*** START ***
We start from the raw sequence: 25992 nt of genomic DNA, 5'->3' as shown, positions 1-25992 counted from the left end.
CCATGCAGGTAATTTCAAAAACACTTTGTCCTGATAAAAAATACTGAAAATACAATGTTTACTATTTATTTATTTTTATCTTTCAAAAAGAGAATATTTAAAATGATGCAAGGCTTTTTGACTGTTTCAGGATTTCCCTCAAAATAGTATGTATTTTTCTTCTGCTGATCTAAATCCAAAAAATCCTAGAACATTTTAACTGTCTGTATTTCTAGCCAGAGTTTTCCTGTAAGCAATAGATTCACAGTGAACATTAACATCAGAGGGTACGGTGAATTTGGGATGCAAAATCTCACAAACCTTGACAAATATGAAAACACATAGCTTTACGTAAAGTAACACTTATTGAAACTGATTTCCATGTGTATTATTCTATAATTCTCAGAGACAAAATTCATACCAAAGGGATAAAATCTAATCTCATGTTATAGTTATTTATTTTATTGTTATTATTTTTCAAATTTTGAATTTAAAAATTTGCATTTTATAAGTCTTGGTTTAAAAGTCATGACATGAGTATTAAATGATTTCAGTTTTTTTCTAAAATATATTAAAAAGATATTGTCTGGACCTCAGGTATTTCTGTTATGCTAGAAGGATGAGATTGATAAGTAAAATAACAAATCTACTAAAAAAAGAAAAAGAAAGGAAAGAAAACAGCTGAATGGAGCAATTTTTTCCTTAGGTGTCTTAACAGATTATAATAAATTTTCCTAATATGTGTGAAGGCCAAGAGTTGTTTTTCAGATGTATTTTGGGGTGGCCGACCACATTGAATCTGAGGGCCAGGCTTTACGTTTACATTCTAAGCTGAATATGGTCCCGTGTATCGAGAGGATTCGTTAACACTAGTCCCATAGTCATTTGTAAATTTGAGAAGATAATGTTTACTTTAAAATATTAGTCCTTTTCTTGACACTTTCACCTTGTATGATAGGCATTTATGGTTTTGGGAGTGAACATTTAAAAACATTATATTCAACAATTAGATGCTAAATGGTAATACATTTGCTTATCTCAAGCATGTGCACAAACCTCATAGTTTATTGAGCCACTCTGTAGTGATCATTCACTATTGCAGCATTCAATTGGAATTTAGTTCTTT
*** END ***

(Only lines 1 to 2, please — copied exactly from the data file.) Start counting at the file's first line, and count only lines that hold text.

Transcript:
We start from the raw sequence: 25992 nt of genomic DNA, 5'->3' as shown, positions 1-25992 counted from the left end.
CCATGCAGGTAATTTCAAAAACACTTTGTCCTGATAAAAAATACTGAAAATACAATGTTTACTATTTATTTATTTTTATCTTTCAAAAAGAGAATATTTAAAATGATGCAAGGCTTTTTGACTGTTTCAGGATTTCCCTCAAAATAGTATGTATTTTTCTTCTGCTGATCTAAATCCAAAAAATCCTAGAACATTTTAACTGTCTGTATTTCTAGCCAGAGTTTTCCTGTAAGCAATAGATTCACAGTGAACATTAACATCAGAGGGTACGGTGAATTTGGGATGCAAAATCTCACAAACCTTGACAAATATGAAAACACATAGCTTTACGTAAAGTAACACTTATTGAAACTGATTTCCATGTGTATTATTCTATAATTCTCAGAGACAAAATTCATACCAAAGGGATAAAATCTAATCTCATGTTATAGTTATTTATTTTATTGTTATTATTTTTCAAATTTTGAATTTAAAAATTTGCATTTTATAAGTCTTGGTTTAAAAGTCATGACATGAGTATTAAATGATTTCAGTTTTTTTCTAAAATATATTAAAAAGATATTGTCTGGACCTCAGGTATTTCTGTTATGCTAGAAGGATGAGATTGATAAGTAAAATAACAAATCTACTAAAAAAAGAAAAAGAAAGGAAAGAAAACAGCTGAATGGAGCAATTTTTTCCTTAGGTGTCTTAACAGATTATAATAAATTTTCCTAATATGTGTGAAGGCCAAGAGTTGTTTTTCAGATGTATTTTGGGGTGGCCGACCACATTGAATCTGAGGGCCAGGCTTTACGTTTACATTCTAAGCTGAATATGGTCCCGTGTATCGAGAGGATTCGTTAACACTAGTCCCATAGTCATTTGTAAATTTGAGAAGATAATGTTTACTTTAAAATATTAGTCCTTTTCTTGACACTTTCACCTTGTATGATAGGCATTTATGGTTTTGGGAGTGAACATTTAAAAACATTATATTCAACAATTAGATGCTAAATGGTAATACATTTGCTTATCTCAAGCATGTGCACAAACCTCATAGTTTATTGAGCCACTCTGTAGTGATCATTCACTATTGCAGCATTCAATTGGAATTTAGTTCTTT